New Allegations of Prosecutorial Misconduct Revealed in Willingham Case


The newly formed criminal justice journalism group,

The Marshall Project, broke a story

in the Washington Post today revealing new allegations of prosecutorial misconduct that likely caused Texas to wrongly execute Cameron Todd Willingham. The story, written by Maurice Possley, who covered Willingham’s case as a reporter for the Chicago Tribune, reveals that on behalf of Willingham’s surviving relatives, the Innocence Project filed a detailed grievance with the Chief Disciplinary Counsel of the State Bar of Texas urging disciplinary action against former Willingham prosecutor John Jackson.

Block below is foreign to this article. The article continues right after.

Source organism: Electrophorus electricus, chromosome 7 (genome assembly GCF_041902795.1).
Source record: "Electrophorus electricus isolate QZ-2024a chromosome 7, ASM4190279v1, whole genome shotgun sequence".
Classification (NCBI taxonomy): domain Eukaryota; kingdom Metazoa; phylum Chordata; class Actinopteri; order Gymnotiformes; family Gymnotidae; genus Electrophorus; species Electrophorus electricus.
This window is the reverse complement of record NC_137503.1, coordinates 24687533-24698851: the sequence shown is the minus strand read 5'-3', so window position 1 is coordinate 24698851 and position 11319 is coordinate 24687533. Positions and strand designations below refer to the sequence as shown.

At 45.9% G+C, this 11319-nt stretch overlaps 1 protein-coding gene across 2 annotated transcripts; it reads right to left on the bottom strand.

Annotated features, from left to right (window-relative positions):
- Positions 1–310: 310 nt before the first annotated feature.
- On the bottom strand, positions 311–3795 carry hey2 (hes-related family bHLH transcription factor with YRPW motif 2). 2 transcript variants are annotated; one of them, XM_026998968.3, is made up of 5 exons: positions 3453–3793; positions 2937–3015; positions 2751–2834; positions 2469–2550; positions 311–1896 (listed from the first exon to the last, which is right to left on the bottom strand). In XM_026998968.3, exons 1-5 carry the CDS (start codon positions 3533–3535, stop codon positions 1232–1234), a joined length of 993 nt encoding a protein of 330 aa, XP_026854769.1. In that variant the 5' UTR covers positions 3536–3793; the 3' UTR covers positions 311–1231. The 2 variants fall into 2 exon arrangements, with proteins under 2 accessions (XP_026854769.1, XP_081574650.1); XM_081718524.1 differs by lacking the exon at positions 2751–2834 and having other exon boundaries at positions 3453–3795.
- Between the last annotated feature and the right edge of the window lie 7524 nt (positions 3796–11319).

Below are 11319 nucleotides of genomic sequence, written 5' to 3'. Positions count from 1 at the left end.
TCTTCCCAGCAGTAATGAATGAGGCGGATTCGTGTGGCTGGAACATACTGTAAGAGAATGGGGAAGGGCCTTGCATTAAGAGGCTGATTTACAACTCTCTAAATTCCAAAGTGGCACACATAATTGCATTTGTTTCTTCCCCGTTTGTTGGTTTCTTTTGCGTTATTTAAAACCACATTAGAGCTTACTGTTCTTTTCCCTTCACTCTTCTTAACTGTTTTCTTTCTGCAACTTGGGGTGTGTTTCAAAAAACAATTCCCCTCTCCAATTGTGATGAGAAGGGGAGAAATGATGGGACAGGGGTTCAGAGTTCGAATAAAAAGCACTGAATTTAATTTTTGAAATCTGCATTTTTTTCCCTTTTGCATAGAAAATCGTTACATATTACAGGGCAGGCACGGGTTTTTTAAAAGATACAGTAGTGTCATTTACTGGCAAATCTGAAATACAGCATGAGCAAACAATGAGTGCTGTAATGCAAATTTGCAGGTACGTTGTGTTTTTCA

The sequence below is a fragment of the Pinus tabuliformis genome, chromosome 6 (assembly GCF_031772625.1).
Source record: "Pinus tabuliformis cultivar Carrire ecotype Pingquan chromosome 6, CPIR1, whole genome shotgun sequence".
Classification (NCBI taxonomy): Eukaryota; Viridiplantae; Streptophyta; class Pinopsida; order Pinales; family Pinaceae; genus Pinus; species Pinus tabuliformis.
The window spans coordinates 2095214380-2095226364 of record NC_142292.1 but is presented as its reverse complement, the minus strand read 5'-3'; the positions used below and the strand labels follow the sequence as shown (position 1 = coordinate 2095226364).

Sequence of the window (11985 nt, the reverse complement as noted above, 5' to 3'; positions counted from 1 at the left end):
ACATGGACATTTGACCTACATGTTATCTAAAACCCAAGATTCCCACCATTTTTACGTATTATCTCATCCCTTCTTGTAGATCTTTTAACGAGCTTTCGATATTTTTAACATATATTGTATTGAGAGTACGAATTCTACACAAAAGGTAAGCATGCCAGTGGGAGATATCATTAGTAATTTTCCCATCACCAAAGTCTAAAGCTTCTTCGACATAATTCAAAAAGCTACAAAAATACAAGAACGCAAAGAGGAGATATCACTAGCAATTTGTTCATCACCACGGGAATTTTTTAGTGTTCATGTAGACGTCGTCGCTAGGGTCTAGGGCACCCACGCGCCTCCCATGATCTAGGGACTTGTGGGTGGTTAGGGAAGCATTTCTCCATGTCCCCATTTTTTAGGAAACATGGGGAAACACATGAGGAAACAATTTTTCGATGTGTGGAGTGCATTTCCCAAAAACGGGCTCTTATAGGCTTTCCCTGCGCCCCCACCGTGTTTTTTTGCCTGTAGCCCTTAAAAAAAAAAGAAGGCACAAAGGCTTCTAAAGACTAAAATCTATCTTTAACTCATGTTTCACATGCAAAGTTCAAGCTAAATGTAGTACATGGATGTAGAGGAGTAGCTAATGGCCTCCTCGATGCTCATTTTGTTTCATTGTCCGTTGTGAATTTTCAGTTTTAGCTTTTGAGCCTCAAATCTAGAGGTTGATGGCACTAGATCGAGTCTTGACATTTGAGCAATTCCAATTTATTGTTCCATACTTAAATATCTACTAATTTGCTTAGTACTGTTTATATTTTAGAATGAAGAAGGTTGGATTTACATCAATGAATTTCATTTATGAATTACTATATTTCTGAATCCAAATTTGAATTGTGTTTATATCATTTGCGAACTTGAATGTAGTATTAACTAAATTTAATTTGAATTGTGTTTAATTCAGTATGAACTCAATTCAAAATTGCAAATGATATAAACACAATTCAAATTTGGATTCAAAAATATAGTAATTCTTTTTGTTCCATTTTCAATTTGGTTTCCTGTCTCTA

The grievance reveals newly discovered evidence that strongly suggests ethical and possible criminal misconduct by Jackson in covering up a deal with jailhouse informant Johnny Webb, who testified that Willingham, while in jail, confessed to the arson murder of his three children. This supposed confession became indispensable evidence on the eve of Willingham’s execution in 2004 when an expert report was filed with courts exposing the arson evidence against Willingham as false. Current and former Navarro County prosecutors were not aware that Jackson had reduced Webb’s conviction for Robbery in the First Degree to Robbery in the Second Degree based on cooperation in the Willingham case. If that fact had not been hidden by Jackson prior to the execution, the prosecutor assigned to the case now says he would have disclosed it.  
Read the

full article

and more from today’s

press release

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